But I won’t be attending. Christ has forgiven me of my sins. Even THAT one. So for me it is ok to sing songs that embody the Holy Word of God, even if not literally. I can handle singing to a tune, accompanied by instrumentation, even one composed in the last hundred years. I can even recite a creed if it exemplifies the principles and doctrines of God’s Holy Word. All while upholding the regulative principal of worship. But I suck at juggling, go figure.
Paraphrase is not the enemy, it’s pride that comes before a fall. May The Lord watch our steps, and may He constantly direct our motion, heading ever closer to His wonderous presence.

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Christianity, Religion

Who you calling green? I’m Reformed!

I hear it again and again.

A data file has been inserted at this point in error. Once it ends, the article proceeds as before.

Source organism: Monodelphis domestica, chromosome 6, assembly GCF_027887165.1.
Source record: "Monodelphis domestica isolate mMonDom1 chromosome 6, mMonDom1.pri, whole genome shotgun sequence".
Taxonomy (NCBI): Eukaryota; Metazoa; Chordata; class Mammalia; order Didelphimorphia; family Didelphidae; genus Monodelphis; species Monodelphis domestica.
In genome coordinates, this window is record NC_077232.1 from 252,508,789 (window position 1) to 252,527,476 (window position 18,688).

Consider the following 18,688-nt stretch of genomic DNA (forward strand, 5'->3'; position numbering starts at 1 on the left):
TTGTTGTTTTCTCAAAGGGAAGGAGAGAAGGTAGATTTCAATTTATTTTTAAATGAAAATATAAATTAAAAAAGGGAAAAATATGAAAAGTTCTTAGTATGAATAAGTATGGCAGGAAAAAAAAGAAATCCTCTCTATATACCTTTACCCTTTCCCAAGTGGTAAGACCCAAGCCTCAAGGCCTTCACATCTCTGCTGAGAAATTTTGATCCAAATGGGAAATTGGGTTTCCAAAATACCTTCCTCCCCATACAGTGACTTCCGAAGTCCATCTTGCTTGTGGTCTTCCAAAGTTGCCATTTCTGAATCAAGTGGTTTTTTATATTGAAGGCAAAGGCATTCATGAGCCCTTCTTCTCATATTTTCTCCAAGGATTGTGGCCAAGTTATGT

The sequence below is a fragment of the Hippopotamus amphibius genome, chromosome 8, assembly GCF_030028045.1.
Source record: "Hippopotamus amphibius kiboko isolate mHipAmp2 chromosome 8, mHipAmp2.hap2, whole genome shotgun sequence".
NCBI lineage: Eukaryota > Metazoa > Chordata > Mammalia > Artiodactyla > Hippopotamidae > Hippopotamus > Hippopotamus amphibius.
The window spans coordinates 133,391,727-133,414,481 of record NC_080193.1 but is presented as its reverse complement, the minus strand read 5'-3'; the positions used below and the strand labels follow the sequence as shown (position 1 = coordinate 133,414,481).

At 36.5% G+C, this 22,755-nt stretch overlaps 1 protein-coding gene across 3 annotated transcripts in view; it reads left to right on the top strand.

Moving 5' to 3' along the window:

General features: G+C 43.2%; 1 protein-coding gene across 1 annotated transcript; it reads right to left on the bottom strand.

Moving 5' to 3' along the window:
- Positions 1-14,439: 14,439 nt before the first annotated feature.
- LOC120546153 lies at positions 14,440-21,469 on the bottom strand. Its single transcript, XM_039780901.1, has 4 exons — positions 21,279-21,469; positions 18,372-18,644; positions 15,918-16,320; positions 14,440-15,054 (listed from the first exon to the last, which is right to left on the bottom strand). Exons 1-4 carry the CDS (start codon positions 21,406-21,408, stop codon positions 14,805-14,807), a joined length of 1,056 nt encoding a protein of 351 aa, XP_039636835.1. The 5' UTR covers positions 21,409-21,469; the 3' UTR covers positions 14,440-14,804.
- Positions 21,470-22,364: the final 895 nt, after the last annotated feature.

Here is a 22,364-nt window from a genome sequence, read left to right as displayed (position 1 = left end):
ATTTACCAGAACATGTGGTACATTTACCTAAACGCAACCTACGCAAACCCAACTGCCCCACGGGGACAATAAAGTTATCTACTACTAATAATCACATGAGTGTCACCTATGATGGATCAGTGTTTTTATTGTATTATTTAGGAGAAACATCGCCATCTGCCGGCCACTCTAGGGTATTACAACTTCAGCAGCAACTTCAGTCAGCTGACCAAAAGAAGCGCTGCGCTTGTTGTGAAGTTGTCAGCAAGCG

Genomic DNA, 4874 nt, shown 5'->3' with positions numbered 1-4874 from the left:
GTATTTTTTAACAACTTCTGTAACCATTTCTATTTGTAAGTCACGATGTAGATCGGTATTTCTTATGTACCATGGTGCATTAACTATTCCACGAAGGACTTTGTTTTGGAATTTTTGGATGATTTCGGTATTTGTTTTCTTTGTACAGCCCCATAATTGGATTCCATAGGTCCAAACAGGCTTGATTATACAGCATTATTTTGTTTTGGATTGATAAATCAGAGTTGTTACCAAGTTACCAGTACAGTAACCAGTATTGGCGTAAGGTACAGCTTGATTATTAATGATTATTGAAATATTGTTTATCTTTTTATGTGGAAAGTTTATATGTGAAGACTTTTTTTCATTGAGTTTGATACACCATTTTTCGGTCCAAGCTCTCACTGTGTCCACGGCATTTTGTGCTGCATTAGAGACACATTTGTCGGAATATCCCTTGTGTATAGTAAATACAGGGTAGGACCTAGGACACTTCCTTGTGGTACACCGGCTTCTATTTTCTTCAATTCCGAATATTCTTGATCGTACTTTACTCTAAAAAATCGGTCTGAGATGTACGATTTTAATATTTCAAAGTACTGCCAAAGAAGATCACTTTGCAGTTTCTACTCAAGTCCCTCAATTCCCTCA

Those treehuggers. Hippies. Liberals.
I find it ironic that the reformed community, where covanentalism abounds, and phrases like “the creation mandate” escape the lips of more than a few, still makes a sour-puss face when words like ‘green’, ‘sustainability’, or even #gasp# ‘ecology’ show up in the conversation.
Not like that happens much, in a positive sense anyhow.
What is up with that?
I suspect it has more to do with politics than it does religion.
So why do so many Reformed Christians appear to be on the wrong side of the fence? The fence being, the awareness that how we live in our environment has an impact on that environment, for better or worse.
Did you get that memo?
Francis Schaefer wrote ‘Pollution and the Death of Man’ in the early 70s.
Great book.
Read it.

I am gonna air my suspicions: there was a time when it was commonly understood that the creation mandate contained in its principles a sort of fiscal responsibility, ecologically speaking. But as the schisms continued, the liberal mainline, with its conflation of ‘social’ with ‘gospel’, created a knee jerk response in the orthodox community. If the liberals are going to make social causes their thing, than we are gonna make the pure gospel our thing. With those lines drawn, it is no surprise which camp is more cognizant of the current ecological crises (and it is a crises, to be sure).